Hospitals Are Fined For Violation Of Emergency Medical Treatment And Active Labor Act

By October 4, 2018Negligence

Fines associated with a violation of the emergency medical treatment and active labor act are often not clear. It is almost always the case that fines handed out are on a patient by patient basis. There is not a common set amount hospitals are penalized for violating the emergency medical treatment and active labor act. Hospitals are held accountable with steep fines for violating this act. In addition to fines, hospitals that violate this act must pay for injuries of patients that suffer personal injury. While the fines vary from case to case, hospital are expected to learn from their mistakes in order to avoid future penalty.

If a hospital fails to meet its obligations under EMTALA, then it can be held liable for any damages suffered by the patient. Under New Mexico’s interpretation of the Act, the patient can make a prima facie showing a violation of the Act if the patient proves that the hospital deviated from its standard screening procedure. Or a violation can occur if the hospital determined there was an emergency medical condition and then failed to stabilize the patient or transfer the patient pursuant to the Act’s rules set forth in subsection C of the Act.  There is no requirement that the patient prove the hospital was malicious or had an improper motive when the hospital violated EMTALA. Further, there is no requirement that the patient prove that she/he was treated differently than other patients (disparate treatment).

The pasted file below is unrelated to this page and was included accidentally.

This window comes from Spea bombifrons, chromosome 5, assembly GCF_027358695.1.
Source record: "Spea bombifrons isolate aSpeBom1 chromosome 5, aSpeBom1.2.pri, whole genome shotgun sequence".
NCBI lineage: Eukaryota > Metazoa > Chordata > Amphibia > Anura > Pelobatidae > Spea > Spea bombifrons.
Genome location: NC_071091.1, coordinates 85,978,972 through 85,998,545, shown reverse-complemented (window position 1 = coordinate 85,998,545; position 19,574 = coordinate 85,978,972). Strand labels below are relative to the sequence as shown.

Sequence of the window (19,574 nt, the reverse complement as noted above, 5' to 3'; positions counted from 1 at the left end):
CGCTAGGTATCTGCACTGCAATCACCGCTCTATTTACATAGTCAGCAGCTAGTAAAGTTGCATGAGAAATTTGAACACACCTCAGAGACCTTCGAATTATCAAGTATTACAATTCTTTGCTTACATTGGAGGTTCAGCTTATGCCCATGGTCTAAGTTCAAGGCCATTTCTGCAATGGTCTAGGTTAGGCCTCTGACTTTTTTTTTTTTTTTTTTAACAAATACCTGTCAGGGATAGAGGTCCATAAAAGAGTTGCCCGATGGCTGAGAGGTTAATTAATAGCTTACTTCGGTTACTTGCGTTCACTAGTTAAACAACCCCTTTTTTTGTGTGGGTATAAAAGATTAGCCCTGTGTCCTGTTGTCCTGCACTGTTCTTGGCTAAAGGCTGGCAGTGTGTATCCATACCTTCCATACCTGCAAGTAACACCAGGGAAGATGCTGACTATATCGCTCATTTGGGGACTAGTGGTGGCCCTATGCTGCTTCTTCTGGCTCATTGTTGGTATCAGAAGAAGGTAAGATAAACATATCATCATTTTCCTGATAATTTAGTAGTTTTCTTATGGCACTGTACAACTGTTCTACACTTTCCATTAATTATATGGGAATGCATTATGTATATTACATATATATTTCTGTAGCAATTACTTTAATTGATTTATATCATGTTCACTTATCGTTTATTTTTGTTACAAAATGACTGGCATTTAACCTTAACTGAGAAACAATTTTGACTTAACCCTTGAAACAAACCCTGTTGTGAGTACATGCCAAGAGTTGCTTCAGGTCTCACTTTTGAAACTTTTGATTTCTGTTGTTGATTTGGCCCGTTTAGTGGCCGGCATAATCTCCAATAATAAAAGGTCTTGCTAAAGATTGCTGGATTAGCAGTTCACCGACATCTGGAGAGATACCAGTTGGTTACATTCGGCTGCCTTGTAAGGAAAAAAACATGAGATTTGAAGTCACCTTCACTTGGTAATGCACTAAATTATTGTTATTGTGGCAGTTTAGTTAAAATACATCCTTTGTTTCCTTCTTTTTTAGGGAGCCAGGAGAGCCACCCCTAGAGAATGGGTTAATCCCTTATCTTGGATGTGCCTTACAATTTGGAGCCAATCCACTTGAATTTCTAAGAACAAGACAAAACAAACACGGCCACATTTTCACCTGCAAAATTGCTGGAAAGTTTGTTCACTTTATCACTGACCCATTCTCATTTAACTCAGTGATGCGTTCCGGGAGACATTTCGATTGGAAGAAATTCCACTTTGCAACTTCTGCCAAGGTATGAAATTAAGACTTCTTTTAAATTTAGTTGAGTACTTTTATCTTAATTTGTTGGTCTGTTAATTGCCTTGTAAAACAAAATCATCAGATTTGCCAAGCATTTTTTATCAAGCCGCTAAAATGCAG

If a hospital violates EMTALA it could face fines of up to $50,000 (for over 100 beds) for each violation and is responsible for any personal injuries caused to the patient as a result of the violation.  The violating hospital can also be responsible for any financial loss suffered by another hospital if, for example, the violating hospital improperly transfers the patient. The personal injuries include all damages available in New Mexico.  Similarly, a doctor that violates certain provisions of EMTALA could face fines of up to $50,000, but a doctor is not liable for personal injuries to the patient.

Hospitals are required to abide by EMTALA in order to keep patients safe and in good care. While $50,000 does not seem like a steep enough fine, it adds up if a hospital has more than one violation. What is most concerning for a hospital is if a doctor individually is fined as this could really hurt the doctor.

If you feel a hospital that treated you violated the EMTALA act feel free to reach out to us. We can be reached at 505-242-7200.

Tyler Harrison

Author Tyler Harrison

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